“Mockingjay” was poised to rewrite the franchise, but Francis Lawrence’s opportunity to make “Part 1” into something more than a cash grab has been squandered. It’s the most unusual “Hunger Games” yet, but hardly for the better. The fantasy, the color, the intrigue and the creativity has all been sapped from this sequel to make a frustrating half of a movie, one that’s talky, filled with exposition and set pieces that hardly resemble what made either of the first two films memorable. Continue reading “The Hunger Games: Mockingjay – Part 1”

American Hustle

“American Hustle” is David O. Russell’s brilliant charade of a movie led by an amazing cast.


Christian Bale gained 43 pounds for his role in “American Hustle.” When he first appears on screen, he spends minutes “perfecting” an elaborate comb over of glued on hair and parted strands that will fool no one.

The beauty is that Bale and O. Russell have fooled everyone. We immediately are torn between the “real” Bale, the real character he’s portraying or the carefully tailored version he’s putting on for his associates, and if this portrayal is good enough, we’ll believe whatever these master performers put in front of us.

“American Hustle” is a brilliant charade of a movie. It’s a talky, intricate and intrigue filled caper in which everyone’s a con artist and there’s little sense of what’s real and what isn’t. We’ve been conditioned to believe in the movies there’s a certain element of truth within each story, no matter how fictional, fantastical or how deceitful and crafty the characters.

O. Russell’s film takes the real life story of ABSCAM, a ‘70s FBI sting operation that convicted several congressmen and a senator, and turns that concept of reality on its head. He opens the film with “Some of this actually happened,” a clever twist on the ambiguous “Based on a True Story,” and inhabits his and Eric Singer’s screenplay with a wacky, high octane and deliciously fun investigation that can’t be fully followed, trusted or believed in the slightest. Continue reading “American Hustle”

The Hunger Games: Catching Fire

“The Hunger Games: Catching Fire” finds new director Francis Lawrence raising the stakes on this already dark franchise.

“The Hunger Games” franchise has now done what it took the Harry Potter movies perhaps four or five films to get right. “Catching Fire” is a sequel that sees its stakes increase tenfold, its action becoming more crisp and polished, its themes growing deeper and its deep cast of talented individuals gelling completely.

It does beg the question, how does a story in which teenagers murder other teens for sport and sacrifice manage to get darker, more serious and more consequential? Gary Ross’s “Hunger Games” was a film about the internal struggle of an individual to find her strength and voice. It treated survival instincts like a virtue. Now in “Catching Fire,” that lone wolf mentality to just survive plays like another death sentence.

New director Francis Lawrence ties “Catching Fire’s” dystopian future concept and steamy love triangle to broader ideas about rebellion, fame, loyalty and psychology. Best of all, he’s packaged it in a slick, suspenseful package that hasn’t lost any of its twisted edge.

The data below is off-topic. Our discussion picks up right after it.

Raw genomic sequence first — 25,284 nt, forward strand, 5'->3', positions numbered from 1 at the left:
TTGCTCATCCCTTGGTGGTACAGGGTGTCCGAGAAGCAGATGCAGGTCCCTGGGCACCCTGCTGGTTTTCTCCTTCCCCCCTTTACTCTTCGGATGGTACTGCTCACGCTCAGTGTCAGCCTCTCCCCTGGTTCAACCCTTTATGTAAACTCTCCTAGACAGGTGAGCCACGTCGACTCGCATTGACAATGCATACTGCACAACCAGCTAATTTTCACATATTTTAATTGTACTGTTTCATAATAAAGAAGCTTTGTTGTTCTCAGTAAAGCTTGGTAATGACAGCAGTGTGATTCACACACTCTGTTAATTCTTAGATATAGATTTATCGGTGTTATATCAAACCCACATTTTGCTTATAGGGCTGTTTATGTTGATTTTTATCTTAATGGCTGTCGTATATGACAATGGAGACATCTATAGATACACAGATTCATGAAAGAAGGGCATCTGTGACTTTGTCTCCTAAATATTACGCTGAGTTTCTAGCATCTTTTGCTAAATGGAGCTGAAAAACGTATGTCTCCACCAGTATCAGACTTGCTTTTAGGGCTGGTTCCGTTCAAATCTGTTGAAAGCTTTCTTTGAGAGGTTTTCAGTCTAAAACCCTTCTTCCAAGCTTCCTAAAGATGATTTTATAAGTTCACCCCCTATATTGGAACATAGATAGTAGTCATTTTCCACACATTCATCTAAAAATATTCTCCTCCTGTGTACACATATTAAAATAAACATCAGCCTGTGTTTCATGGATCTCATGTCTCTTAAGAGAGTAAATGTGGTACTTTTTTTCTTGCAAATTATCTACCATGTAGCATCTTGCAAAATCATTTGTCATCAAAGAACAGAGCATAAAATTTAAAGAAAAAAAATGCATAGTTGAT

“Catching Fire” resumes shortly after Katniss and Peeta’s (Jennifer Lawrence and Josh Hutcherson) victory from the previous games. Now President Snow (Donald Sutherland) is using their celebrity as a symbol of false hope as he tours them around each district of Panem. Snow threatens to kill Katniss and her family unless she tows the evil Capitol’s line and makes her act in front of the cameras genuine.

Katniss however has become a reluctant symbol of a slowly growing rebel uprising. The film has done a wonderful job playing up the franchise’s iconography, with early shots framing Katniss as a figure of solemn power or people raising three fingers in defiance to the Capitol and making it feel significant. When they do celebrate her legend, people are beaten and killed by the Capitol’s “peacemakers,” faceless stormtroopers modeled off another similar franchise, “Star Wars.”

Because she’s creating problems, the new Master of the Games, Plutarch Heavensbee (Philip Seymour Hoffman), arranges a special event for the 75th Annual Hunger Games in which past survivors of the games are forced to compete again. Given how few there are still living, Katniss and Peeta are on the chopping block yet again. Continue reading “The Hunger Games: Catching Fire”

Off the Red Carpet: 4 Weeks till Oscars

Image courtesy of Consequence of Sound
Image courtesy of Consequence of Sound

Oh boy, there’s that Oscar season lull. All the movies have come out, most of the awards shows have had their say and there’s still a month to go.

In other news, I got a job this week! So I haven’t had much time to catch up on Oscar stuff this week anyway, but thankfully the conversation has turned elsewhere.

Adele to perform at the Oscars

Yes! Justice is served! The Oscars will be interesting to watch again! The Academy announced quite literally this morning through Facebook that Adele will in fact perform the Oscar nominated theme song from “Skyfall” on the Oscar telecast.

What was not specified was whether this would be part of a collection of all the Original nominated songs being performed or will be part of the 50th Anniversary Tribute to James Bond.